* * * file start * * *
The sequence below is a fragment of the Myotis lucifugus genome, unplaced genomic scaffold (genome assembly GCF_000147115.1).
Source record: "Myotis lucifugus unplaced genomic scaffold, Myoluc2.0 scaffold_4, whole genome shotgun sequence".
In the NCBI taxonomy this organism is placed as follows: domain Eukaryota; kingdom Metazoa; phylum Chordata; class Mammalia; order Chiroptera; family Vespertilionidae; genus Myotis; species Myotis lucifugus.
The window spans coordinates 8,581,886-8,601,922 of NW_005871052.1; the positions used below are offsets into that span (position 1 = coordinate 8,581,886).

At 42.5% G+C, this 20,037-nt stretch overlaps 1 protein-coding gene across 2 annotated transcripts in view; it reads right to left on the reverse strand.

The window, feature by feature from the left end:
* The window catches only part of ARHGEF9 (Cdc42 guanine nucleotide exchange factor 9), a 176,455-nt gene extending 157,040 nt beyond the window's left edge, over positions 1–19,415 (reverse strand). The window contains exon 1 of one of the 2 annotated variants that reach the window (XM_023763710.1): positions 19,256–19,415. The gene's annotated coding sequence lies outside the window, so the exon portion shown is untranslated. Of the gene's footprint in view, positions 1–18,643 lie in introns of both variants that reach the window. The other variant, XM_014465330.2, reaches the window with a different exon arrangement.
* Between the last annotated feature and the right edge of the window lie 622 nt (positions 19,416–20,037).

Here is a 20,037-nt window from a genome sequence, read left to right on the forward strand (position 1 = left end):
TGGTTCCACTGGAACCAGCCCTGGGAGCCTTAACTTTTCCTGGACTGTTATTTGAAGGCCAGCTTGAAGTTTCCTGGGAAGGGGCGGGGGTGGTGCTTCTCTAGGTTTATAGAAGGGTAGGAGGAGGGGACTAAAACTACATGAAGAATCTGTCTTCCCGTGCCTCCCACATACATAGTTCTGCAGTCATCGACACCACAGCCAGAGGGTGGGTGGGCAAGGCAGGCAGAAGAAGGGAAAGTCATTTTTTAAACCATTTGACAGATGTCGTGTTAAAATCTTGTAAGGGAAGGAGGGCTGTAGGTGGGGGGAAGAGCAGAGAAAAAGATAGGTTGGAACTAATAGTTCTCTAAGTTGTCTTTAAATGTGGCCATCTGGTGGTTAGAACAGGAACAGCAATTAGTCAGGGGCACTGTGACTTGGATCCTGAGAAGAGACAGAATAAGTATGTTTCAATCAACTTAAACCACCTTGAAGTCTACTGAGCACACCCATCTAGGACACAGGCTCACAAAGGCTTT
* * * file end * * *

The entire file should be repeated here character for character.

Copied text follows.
The sequence below is a fragment of the Myotis lucifugus genome, unplaced genomic scaffold (genome assembly GCF_000147115.1).
Source record: "Myotis lucifugus unplaced genomic scaffold, Myoluc2.0 scaffold_4, whole genome shotgun sequence".
In the NCBI taxonomy this organism is placed as follows: domain Eukaryota; kingdom Metazoa; phylum Chordata; class Mammalia; order Chiroptera; family Vespertilionidae; genus Myotis; species Myotis lucifugus.
The window spans coordinates 8,581,886-8,601,922 of NW_005871052.1; the positions used below are offsets into that span (position 1 = coordinate 8,581,886).

At 42.5% G+C, this 20,037-nt stretch overlaps 1 protein-coding gene across 2 annotated transcripts in view; it reads right to left on the reverse strand.

The window, feature by feature from the left end:
* The window catches only part of ARHGEF9 (Cdc42 guanine nucleotide exchange factor 9), a 176,455-nt gene extending 157,040 nt beyond the window's left edge, over positions 1–19,415 (reverse strand). The window contains exon 1 of one of the 2 annotated variants that reach the window (XM_023763710.1): positions 19,256–19,415. The gene's annotated coding sequence lies outside the window, so the exon portion shown is untranslated. Of the gene's footprint in view, positions 1–18,643 lie in introns of both variants that reach the window. The other variant, XM_014465330.2, reaches the window with a different exon arrangement.
* Between the last annotated feature and the right edge of the window lie 622 nt (positions 19,416–20,037).

Here is a 20,037-nt window from a genome sequence, read left to right on the forward strand (position 1 = left end):
TGGTTCCACTGGAACCAGCCCTGGGAGCCTTAACTTTTCCTGGACTGTTATTTGAAGGCCAGCTTGAAGTTTCCTGGGAAGGGGCGGGGGTGGTGCTTCTCTAGGTTTATAGAAGGGTAGGAGGAGGGGACTAAAACTACATGAAGAATCTGTCTTCCCGTGCCTCCCACATACATAGTTCTGCAGTCATCGACACCACAGCCAGAGGGTGGGTGGGCAAGGCAGGCAGAAGAAGGGAAAGTCATTTTTTAAACCATTTGACAGATGTCGTGTTAAAATCTTGTAAGGGAAGGAGGGCTGTAGGTGGGGGGAAGAGCAGAGAAAAAGATAGGTTGGAACTAATAGTTCTCTAAGTTGTCTTTAAATGTGGCCATCTGGTGGTTAGAACAGGAACAGCAATTAGTCAGGGGCACTGTGACTTGGATCCTGAGAAGAGACAGAATAAGTATGTTTCAATCAACTTAAACCACCTTGAAGTCTACTGAGCACACCCATCTAGGACACAGGCTCACAAAGGCTTT